While it is generally recognized that Johannes Gutenberg printed the monumental 42-line Gutenberg Bible in Mainz, Germany, around 1455, it remains largely unknown outside of East Asia that Jikji, the world’s oldest surviving book printed from moveable metal type, was printed 78 years earlier in Cheongju, South Korea.
The J. Willard Marriott Library at the University of Utah and an international team of researchers have formed the From Jikji to Gutenberg project to research Jikji’s origins, generate awareness of the book’s earlier creation and magnify and underscore the invention of printing as a global phenomenon, rather than a Eurocentric achievement.
Early Korean printing remains a cultural blind spot in the West partly because the sole surviving copy of Jikji is generally inaccessible. France’s acquisition of this cultural icon includes questions of colonial illegitimacy, and South Korea has asked for its return. Now deemed Korean National Treasure No. 1132, the Buddhist text was relocated to France in the late 19th century, and then sold at auction by the first French consul to Korea, Victor Collin de Plancy. The buyer, a prosperous jeweler and collector named Henri Vever, specified his desire for the book to be donated to the Bibliothèque nationale de France (BnF) and in 1950, seven years after his death, his family complied with this wish.
Jikji remained unrecognized for 20 years until Korean historian Park Byeongseon took a job at the BnF and located the book along with other Korean treasures. The BnF chose to display the book in 1972, and again in 1973, but it has not been seen in public since. For nearly 50 years, the memory of Jikji and its international significance has been marginalized, and in so doing the knowledge of Korea’s achievement has been suppressed.
The From Jikji to Gutenberg project consists of an interdisciplinary team of over 40 historians, material specialists, conservators and scientists working in 14 time zones and committed to conducting original research. Coordinated by Randy Silverman, Marriott Library’s head of preservation, the scholarly project will roll out in phases over the next five years, culminating in a greater understanding of East Asia’s technological contributions to world culture. To achieve this, the project plans to do the following:
- April 2023—Hold a scholarly symposium at the Library of Congress to familiarize the team’s participants with the results of the scientific investigation and to encourage debate of shared drafts of everyone’s papers for an exhibit catalog.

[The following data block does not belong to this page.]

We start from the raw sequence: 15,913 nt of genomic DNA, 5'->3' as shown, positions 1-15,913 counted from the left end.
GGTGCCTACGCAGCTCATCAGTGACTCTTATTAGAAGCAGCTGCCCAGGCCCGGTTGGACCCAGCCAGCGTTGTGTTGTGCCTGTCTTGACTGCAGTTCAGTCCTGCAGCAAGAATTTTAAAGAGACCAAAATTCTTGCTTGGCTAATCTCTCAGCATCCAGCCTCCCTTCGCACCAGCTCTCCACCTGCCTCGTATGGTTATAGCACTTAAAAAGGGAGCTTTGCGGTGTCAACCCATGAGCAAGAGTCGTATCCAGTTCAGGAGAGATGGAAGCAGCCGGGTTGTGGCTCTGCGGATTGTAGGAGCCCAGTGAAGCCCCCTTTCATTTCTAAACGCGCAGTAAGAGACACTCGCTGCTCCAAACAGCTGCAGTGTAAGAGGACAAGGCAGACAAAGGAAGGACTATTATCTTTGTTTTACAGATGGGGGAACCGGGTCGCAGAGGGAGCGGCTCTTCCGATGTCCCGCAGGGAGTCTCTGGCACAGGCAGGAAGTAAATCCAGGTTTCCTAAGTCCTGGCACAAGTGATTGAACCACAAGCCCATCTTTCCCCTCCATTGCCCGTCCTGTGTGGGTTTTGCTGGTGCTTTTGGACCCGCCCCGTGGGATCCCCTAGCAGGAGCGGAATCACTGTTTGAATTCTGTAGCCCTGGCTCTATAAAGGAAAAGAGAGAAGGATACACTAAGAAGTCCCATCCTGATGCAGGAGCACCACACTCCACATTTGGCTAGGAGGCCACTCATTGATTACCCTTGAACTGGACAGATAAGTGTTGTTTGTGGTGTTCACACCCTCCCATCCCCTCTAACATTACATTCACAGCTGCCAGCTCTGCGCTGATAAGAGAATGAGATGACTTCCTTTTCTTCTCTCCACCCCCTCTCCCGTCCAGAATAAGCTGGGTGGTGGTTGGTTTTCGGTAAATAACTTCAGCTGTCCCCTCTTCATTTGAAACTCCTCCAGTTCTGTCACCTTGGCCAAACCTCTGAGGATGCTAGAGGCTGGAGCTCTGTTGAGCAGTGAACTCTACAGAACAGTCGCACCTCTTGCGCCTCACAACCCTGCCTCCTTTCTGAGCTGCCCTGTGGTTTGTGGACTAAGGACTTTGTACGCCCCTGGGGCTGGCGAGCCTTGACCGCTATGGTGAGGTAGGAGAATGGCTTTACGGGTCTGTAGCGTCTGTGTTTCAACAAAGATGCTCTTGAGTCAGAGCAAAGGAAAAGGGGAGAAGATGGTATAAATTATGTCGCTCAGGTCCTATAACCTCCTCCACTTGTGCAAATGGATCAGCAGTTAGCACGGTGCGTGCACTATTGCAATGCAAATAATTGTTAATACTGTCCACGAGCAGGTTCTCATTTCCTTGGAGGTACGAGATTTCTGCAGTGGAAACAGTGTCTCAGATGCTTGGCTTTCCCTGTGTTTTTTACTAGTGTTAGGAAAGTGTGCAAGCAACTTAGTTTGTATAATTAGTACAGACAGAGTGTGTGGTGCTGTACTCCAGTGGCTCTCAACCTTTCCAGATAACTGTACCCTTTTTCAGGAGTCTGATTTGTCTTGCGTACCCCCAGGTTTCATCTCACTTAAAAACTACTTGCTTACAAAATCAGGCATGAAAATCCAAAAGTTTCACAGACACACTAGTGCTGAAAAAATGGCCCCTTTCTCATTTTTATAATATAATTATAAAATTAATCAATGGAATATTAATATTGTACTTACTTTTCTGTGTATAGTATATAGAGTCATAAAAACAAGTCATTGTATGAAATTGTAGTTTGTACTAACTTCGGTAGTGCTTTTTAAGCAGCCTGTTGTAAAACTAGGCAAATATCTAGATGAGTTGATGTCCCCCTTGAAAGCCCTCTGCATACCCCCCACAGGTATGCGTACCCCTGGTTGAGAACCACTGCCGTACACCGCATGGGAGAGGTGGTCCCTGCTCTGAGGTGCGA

- 2025—Publish a scholarly, 400-page exhibit catalog to be made available at each venue of the 2027 exhibit to offer insights into East Asian and Western European 14th- and 15th-century metal type casting, ink manufacture, handmade paper production, bookbinding and the printing process itself—as well as patterns of book distribution, literacy and the cultural impact of printing in opposite sides of the globe.
- 2027—Coordinate an international, two-month, multilingual exhibit commemorating the 650th anniversary of Jikji’s printing. The exhibit will open simultaneously in nine U.S. and 34 international research libraries located in 14 countries. The Library of Congress and Princeton University Library, the first two institutions invited, have committed to participate and will serve as models as other libraries are invited in 2023.
With UNESCO’s support, an international conference will also be convened in Cheongju, South Korea, to further disseminate the team’s findings and engage scholars and the general public worldwide.
National Endowment for the Arts support
The National Endowment for the Humanities (NEH) recently announced a $74,999 Exhibitions Planning award to support of the initiative, From Jikji to Gutenberg: The Origins of Printing from Cast-Metal Type. The NEH grant complements the Overseas Korean Cultural Heritage Foundation bequest of $68,150 awarded to the project in January 2022.